1. Flowers Gallery: Interregnum
Scottish artist Ken Currie rose to fame in the 1980s as one of the New Glasgow Boys, a group of painters celebrated for their portrayal of Scotland’s working class. Currie is renowned in particular for his exploration of violence and sickness. The Covid-19 pandemic has partly inspired this exhibition, his first in Asia, though it also explores superstitions held by people living on Scotland’s remote islands.
March 18 to May 29. 49 Tung Street, Sheung Wan, Hong Kong. Find out more at flowersgallery.com
2. Massimo de Carlo: Purple Skin
Beijing-based artist Lu Song is inspired by imaginary places and the natural world. His early works featured jungle foliage and water. Recently, he has focused on painting purple flowers, sometimes enlarging them to fill the whole canvas and using layer upon layer of paint as a reflection on the power
Until March 18. 21/F Lyndhurst Tower, 1 Lyndhurst Terrace, Central, Hong Kong. Find out more at massimodecarlo.com
3. Gagosian: Hong Kong Exchange
Pieces by some of Gagosian’s most famous artists have been gathered together in this group show. Highlights include a new painting by American artist Ed Rushca and a large-scale photograph of the HSBC Building in Hong Kong by German photographer Andreas Gursky. Also on show are one of Korean artist Nam June Paik’s famous robot sculptures, an oil painting by Cy Twombly and works by Takashi Murakami, Zeng Fanzhi and Jenny Saville, among others.
Until April 30. 301-302 Pedder Building, 12 Pedder Street, Central, Hong Kong. Find out more at gagosian.com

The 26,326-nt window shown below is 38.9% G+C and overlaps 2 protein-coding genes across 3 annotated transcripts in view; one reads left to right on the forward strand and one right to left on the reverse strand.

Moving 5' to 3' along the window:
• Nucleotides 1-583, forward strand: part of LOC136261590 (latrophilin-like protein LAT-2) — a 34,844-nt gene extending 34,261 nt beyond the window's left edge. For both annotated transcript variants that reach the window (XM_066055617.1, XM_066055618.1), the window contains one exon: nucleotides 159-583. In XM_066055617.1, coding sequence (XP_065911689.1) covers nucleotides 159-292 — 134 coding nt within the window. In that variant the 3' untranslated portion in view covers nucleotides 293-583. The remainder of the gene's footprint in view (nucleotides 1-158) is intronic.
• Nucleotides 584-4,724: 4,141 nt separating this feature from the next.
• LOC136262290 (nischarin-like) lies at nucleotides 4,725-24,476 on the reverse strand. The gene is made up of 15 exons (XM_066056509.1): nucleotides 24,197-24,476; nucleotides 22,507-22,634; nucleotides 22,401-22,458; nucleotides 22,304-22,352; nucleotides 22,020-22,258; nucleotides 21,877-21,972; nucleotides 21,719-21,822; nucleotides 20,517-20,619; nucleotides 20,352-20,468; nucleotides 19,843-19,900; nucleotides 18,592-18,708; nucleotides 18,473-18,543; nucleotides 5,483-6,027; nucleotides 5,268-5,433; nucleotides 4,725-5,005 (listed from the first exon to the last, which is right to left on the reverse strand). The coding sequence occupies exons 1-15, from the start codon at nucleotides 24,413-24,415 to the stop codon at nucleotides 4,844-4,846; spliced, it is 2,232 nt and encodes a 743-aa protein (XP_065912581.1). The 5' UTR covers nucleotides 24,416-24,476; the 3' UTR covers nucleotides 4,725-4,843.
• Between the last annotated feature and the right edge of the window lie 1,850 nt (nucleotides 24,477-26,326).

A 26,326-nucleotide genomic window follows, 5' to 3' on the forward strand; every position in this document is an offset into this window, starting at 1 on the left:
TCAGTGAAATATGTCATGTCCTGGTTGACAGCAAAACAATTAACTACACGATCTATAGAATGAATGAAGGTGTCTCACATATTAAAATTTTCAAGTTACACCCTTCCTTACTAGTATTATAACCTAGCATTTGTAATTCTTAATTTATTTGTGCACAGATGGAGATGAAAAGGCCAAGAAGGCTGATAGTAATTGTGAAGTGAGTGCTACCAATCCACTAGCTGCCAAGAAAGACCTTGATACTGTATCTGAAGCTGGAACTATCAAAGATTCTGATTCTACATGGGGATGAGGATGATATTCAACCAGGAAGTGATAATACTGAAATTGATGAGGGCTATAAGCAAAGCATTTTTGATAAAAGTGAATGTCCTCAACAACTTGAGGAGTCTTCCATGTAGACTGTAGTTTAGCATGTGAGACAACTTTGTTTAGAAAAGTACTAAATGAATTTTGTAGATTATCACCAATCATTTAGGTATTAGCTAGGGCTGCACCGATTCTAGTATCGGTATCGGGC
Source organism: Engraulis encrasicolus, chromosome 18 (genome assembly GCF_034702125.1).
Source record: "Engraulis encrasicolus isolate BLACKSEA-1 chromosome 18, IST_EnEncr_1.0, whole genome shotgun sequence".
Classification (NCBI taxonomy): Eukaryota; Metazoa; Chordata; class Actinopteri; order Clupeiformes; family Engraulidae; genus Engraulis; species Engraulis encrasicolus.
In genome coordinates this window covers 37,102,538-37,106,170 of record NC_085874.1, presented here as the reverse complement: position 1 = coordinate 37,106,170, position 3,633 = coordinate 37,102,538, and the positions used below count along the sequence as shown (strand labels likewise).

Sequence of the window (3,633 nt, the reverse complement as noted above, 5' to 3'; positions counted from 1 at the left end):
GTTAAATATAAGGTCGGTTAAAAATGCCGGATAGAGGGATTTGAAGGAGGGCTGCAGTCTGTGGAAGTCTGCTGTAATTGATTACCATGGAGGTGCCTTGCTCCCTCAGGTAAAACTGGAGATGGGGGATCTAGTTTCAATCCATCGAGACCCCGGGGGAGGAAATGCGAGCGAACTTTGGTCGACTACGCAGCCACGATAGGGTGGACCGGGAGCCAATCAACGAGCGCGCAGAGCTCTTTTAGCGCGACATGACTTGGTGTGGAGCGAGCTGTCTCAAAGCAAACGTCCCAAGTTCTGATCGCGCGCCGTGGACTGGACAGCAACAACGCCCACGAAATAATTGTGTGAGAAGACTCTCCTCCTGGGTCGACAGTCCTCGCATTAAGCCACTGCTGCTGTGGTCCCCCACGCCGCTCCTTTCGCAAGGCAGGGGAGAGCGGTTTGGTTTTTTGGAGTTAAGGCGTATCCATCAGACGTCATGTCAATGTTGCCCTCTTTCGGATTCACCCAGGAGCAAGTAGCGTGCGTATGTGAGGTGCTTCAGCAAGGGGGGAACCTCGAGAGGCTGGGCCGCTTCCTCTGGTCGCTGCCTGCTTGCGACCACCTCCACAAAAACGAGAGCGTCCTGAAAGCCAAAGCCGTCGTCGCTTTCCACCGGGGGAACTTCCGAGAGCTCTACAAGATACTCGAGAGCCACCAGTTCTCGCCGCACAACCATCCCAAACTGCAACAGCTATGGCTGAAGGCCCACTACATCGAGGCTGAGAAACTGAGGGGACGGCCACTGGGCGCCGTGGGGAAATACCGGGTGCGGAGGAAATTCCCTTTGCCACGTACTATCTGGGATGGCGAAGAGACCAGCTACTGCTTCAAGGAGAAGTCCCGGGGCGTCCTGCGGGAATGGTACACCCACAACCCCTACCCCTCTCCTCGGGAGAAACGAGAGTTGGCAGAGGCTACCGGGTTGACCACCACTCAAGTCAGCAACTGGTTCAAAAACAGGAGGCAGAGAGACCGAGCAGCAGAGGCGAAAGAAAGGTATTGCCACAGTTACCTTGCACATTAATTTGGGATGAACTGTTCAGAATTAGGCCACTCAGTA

4. White Cube: Bruce Nauman: Presence/Absence
With a career that so far has spanned more than 50 years, 79-year-old Bruce Nauman is widely considered one of the most influential American artists alive. This show features five video installations made between 1999 and 2013, which reveal the artist’s interest in time, sound and the human body, as well as his willingness to perform for the camera, either in his studio or in the wilderness of his New Mexico ranch. It is his first solo exhibition in Hong Kong.
March 10 to May 8. 50 Connaught Road Central, Central, Hong Kong. Find out more at whitecube.com
5. Simon Lee Gallery: Hans-Peter Feldmann
The German artist enjoys modifying historic oil paintings and blurring distinctions between high and low cultures to create humourous and absurd outcomes. For instance, in A Story, he places three found paintings together where viewers can reinterpret the originally irrelevant subjects as a fable. This third solo exhibition in the Hong Kong space displays sculpture, photography, installation, collage, the appropriated image and found object from across Feldmann’s nearly five-decade career.
March 19 to May 8. 304, 3/F, The Pedder Building 12 Pedder Street, Hong Kong. Find out more at simonleegallery.com
6. Hong Kong Museum of Art: Art for Everyone
While the opening of museums remains uncertain in times of the pandemic, HKMoA makes art available anytime for free and for all. Its city-wide campaign displays 100 artwork images on over 260 billboards, digital displays and transport hubs, in public outdoor and indoor spaces. The artworks are selected from its four core collections: Chinese Antiquities, Chinese Painting and Calligraphy, China Trade Art, and Modern and Hong Kong Art. Highlights include a Ming dynasty flask painted with dragons in underglaze blue.